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Displaying posts with tag: MySQL 8.0 (reset)
From email to myTinyTodo

Usually, I receive a lot of emails, and sometimes I read them on my phone and then… I forgot about them.. (shame on me).

On my Linux desktop, I used to use Get Things Gnome for a long time, due to the declining appeal of the project and the end of the extension for Thunderbird, I found it less and less useful.

I was then looking for a solution to have my todolist accessible from everywhere and that I could manage it myself, not hosted somewhere.

I found a very nice, fast and practical project that was easy to deploy and was using MySQL as backend: myTinyTodo.

However, I was missing the possibility to easily create a new task from an email (and especially on my phone).

This is why I decided to write a script that would perform exactly what I was looking for and integrated …

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A graph a day, keeps the doctor away ! – Full Table Scans

Full table scans can be problematic for performance. Certainly if the scanned tables are large. The worst case is when full table scans are involved in joins and particularly when the scanned table is not the first one (this was dramatic before MySQL 8.0 as Block Nested Loop was used) !

A full table scans means that MySQL was not able to use an index (no index or no filters using it).

Effects

When Full Table Scans happen (depending of the size of course), a lot of data gets pulled into the Buffer Pool and maybe other important data from the working set is pulled out. Most of the time that new data in the Buffer Pool might even not be required by the application, what a waste of resources !

You then understand that another side effect of Full Table Scans is the increase of I/O operations.

The most noticeable symptoms of Full Table Scans are:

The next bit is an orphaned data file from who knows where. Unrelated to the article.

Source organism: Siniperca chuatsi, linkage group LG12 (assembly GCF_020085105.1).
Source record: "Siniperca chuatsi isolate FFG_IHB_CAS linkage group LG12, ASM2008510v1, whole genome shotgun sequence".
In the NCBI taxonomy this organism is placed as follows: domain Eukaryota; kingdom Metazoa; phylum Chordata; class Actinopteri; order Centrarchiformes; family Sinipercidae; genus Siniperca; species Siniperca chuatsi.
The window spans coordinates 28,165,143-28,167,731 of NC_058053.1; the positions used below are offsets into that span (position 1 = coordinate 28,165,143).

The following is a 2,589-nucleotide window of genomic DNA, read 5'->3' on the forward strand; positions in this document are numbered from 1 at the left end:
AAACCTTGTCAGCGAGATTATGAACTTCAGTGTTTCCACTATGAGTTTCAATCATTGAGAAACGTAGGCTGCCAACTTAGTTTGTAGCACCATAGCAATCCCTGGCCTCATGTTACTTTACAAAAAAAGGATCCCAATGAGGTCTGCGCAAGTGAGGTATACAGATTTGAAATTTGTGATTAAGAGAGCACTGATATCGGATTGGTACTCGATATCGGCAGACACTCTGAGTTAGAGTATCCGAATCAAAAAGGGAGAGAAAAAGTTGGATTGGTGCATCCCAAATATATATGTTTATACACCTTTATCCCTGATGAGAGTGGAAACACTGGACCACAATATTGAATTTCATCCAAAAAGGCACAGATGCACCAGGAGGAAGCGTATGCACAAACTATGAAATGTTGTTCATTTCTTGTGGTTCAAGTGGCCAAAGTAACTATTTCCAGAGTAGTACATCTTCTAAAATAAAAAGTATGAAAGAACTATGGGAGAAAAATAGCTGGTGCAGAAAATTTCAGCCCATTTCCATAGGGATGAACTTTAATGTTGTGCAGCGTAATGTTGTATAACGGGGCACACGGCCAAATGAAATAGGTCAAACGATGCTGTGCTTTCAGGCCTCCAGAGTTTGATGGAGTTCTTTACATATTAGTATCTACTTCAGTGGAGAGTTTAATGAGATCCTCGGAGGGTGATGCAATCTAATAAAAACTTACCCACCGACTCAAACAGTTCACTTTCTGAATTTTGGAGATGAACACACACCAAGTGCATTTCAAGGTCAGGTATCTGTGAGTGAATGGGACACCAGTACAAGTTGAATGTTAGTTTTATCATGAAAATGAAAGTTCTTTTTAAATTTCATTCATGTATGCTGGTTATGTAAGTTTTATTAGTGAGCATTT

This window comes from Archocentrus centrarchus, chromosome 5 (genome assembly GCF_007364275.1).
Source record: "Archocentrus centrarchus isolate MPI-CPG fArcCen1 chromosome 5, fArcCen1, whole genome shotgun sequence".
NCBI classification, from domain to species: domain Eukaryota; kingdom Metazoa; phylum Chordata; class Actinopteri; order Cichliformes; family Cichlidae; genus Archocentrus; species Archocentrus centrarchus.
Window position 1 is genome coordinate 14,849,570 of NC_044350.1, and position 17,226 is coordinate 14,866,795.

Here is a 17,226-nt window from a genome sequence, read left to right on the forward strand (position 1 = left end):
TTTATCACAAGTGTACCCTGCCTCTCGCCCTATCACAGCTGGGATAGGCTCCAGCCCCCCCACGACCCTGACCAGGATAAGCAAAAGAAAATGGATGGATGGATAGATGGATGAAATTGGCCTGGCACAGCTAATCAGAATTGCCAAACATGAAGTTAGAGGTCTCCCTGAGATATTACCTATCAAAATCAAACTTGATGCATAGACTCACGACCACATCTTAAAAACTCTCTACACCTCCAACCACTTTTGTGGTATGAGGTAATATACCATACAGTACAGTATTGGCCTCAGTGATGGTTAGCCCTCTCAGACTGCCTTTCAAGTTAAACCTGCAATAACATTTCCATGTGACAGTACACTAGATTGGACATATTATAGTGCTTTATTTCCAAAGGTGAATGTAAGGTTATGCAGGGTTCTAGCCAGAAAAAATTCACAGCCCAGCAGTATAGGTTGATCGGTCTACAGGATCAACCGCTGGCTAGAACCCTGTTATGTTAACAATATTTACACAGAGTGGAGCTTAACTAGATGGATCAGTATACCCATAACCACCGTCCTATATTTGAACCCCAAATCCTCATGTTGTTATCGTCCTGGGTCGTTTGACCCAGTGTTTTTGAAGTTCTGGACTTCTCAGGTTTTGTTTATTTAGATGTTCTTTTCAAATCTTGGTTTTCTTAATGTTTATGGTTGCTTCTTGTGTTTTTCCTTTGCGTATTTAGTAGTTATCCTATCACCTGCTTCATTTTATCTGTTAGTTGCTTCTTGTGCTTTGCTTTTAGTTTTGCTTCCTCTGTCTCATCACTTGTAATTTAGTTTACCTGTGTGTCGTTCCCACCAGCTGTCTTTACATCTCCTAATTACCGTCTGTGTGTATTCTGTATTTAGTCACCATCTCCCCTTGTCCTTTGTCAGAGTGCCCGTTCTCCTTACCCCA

• increase of CPU usage
  • increase of …
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MySQL Books: Efficient MySQL Performance

Today, the book I would like to recommend is Efficient MySQL Performance – Best Practices and Techniques, Daniel Nichter, O’Reilly, 2021.

I participated (just a bit) in the writing of this book as technical reviewer with Vadim and Fipar. I really enjoyed that role of carefully reading the early drafts of the chapters Daniel was writing.

Although Daniel says the book is not for the experts, I think even experts will enjoy it because several key InnoDB concepts are also covered. You can see that I refer to the book often in my A graph a day, keeps the doctor away ! series on monitoring and trending.

If you’re looking for information on transaction isolation and undo logs, fuzzy checkpointing, etc… you’ll find …

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MySQL Summit at Oracle CloudWorld

This fall, from October 16 to 20, the MySQL Summit will be held in La Vegas.

This conference is totally dedicated to your favorite dolphin database and is part of Oracle CloudWorld.

MySQL Summit will bring together a large community of new and expert MySQL users.

Attendees will be able to meet the engineers, product managers and developers who make MySQL the number one open source database in the world!

MySQL Summit will be different from MySQL’s previous appearances at Oracle OpenWorld, for the summit, we, as MySQL Team, users of MySQL… MySQL Community, will have more sessions, dedicated tracks and more !

The call for papers is now open until June 24, 2022.

CfP is extented !

The Call for Papers ends on June 30th !

If you …

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A graph a day, keeps the doctor away ! – MySQL History List Length

This is the second article of the series dedicated to MySQL trending.

As I wrote before, understanding your workload and seeing the evolution of it over time can help anticipating problems and work on solutions before the breakdown.

This article covers MySQL History List Length also known as HLL.

MySQL History List is related to InnoDB Undo Logs. InnoDB is a multi-version storage engine (MVCC). It keeps information about old versions of changed rows to support transactional features such as concurrency and rollback. This information is stored in undo tablespaces in a data structure called a rollback segment.